The COVID-19 pandemic has been a testing time for the already testy academic discourse. Decisions have had to be made with partial information. Information has come in drizzles, showers and downpours. The velocity with which new information has arrived has outstripped our ability to make sense of it. On top of that, the science has been politicized in a polarized country with a polarizing president at its helm.
As the country awoke to an unprecedented economic lockdown in the middle of March, John Ioannidis, professor of epidemiology at Stanford University and one of the most cited physician scientists who practically invented “metaresearch”, questioned the lockdown and wondered if we might cause more harm than good in trying to control coronavirus. What would normally pass for skepticism in the midst of uncertainty of a novel virus became tinder in the social media outrage fire.
Ioannidis was likened to the discredited anti-vax doctor, Andrew Wakefield. His colleagues in epidemiology could barely contain their disgust, which ranged from visceral disappointment – the sort one feels when their gifted child has lost their way in college, to deep anger. He was accused of misunderstanding risk, misunderstanding statistics, and cherry picking data to prove his point.
The pushback was partly a testament to the stature of Ioannidis, whose skepticism could have weakened the resoluteness with which people complied with the lockdown. Some academics defended him, or rather defended the need for a contrarian voice like his. The conservative media lauded him.
In this pandemic, where we have learnt as much about ourselves as we have about the virus, understanding the pushback to Ioannidis is critical to understanding how academic discourse shapes public’s perception of public policy.
Episode 15 of “The THCB Gang” was live-streamed on Thursday, June 25th!
Joining Matthew Holt were our regulars: health futurist Ian Morrison (@seccurve), writer Kim Bellard (@kimbbellard), WTF Health Host Jessica DaMassa (@jessdamassa), radiologist Saurabh Jha (@RougeRad), policy expert Vince Kuraitis (@VinceKuraitis), and THCB’s Editor-in-Chief, Me (@zoyak1594)! We got into increasing COVID-19 rates, updates in health policy, what is the future of hospitals, and how the new generation is dealing with the health care industry. All while keeping an eye on the politics of the US.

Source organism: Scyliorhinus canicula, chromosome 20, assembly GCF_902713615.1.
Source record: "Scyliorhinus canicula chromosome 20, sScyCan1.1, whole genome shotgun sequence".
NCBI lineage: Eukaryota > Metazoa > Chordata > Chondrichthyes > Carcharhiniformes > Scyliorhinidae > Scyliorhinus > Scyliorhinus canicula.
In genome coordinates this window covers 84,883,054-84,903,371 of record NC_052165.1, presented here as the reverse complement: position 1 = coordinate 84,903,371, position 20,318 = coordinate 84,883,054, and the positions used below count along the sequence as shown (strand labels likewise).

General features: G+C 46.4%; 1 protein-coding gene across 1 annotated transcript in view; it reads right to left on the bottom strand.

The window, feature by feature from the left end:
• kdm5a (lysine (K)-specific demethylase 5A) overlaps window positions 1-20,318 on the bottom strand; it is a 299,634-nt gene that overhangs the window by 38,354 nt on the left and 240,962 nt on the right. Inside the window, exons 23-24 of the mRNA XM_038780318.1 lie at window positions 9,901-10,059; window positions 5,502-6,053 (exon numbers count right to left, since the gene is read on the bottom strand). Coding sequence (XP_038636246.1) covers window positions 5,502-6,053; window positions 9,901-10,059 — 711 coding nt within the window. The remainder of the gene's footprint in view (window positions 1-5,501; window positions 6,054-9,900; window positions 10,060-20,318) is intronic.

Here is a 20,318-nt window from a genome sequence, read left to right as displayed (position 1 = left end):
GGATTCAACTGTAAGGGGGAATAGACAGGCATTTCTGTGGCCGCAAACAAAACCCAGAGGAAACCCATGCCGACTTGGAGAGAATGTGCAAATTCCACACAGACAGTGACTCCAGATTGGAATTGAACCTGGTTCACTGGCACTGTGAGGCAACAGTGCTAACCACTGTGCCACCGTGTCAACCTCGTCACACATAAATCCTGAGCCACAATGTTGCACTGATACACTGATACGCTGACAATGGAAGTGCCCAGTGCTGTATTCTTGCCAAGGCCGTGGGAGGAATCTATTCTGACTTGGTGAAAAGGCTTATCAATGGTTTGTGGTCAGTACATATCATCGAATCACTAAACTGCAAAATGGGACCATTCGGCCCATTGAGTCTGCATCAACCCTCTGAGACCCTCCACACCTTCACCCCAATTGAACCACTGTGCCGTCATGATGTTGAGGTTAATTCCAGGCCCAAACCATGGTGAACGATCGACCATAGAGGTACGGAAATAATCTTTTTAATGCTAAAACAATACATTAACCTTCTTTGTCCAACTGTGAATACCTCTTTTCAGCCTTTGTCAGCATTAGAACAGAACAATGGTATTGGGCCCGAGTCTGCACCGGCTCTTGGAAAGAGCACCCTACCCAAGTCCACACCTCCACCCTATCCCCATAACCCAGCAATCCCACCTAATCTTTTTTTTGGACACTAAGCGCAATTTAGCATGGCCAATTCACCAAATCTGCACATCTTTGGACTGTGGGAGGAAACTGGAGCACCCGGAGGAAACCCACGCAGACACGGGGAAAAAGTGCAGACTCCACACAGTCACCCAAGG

If you’d rather listen, the audio is preserved as a weekly podcast available on our iTunes & Spotify channels — Zoya Khan
Episode 8 of “The THCB Gang” was live-streamed on Thursday, May 7th at 1pm PT- 4pm ET! You can see it below.
Joining me were our regulars: patient advocate Grace Cordovano (@GraceCordovano), data privacy lawyer Deven McGraw (@HealthPrivacy), policy expert Vince Kuraitis (@VinceKuraitis), radiologist Saurabh Jha (@RogueRad) (who snuck in late), and writer Kim Bellard (@Kimbbellard). We had a great conversation including a lot of detail around access to patient records, and some fun about infectious disease epidemiologists behaving badly! If you’d rather listen, the “audio only” version is preserved as a weekly podcast available on our iTunes & Spotify channels from Friday— Matthew Holt
Episode 6 of “The THCB Gang” was live-streamed on Thursday, April 23 at 1pm PT- 4pm ET! 4-6 semi-regular guests drawn from THCB authors and other assorted old friends of mine will shoot the sh*t about health care business, politics, practice, and tech. It’s available below and is preserved as a weekly podcast available on our iTunes & Spotify channels.
Our lineup included: Saurabh Jha (@roguerad), Ian Morrison (@seccurve), Kim Bellard (@kimbbellard), Grace Cordovano (@GraceCordovano),Vince Kuraitis (@VinceKuraitis), Brian Klepper (@bklepper1), and a special guest – Alexandra Drane (@adrane, founder of Eliza, Queen of the Unmentionables, CEO of ArchAngels and sometimes Walmart cashier). Lots of great conversation especially around palliative care, patient experience, the real prevalence of COVID-19 and much more.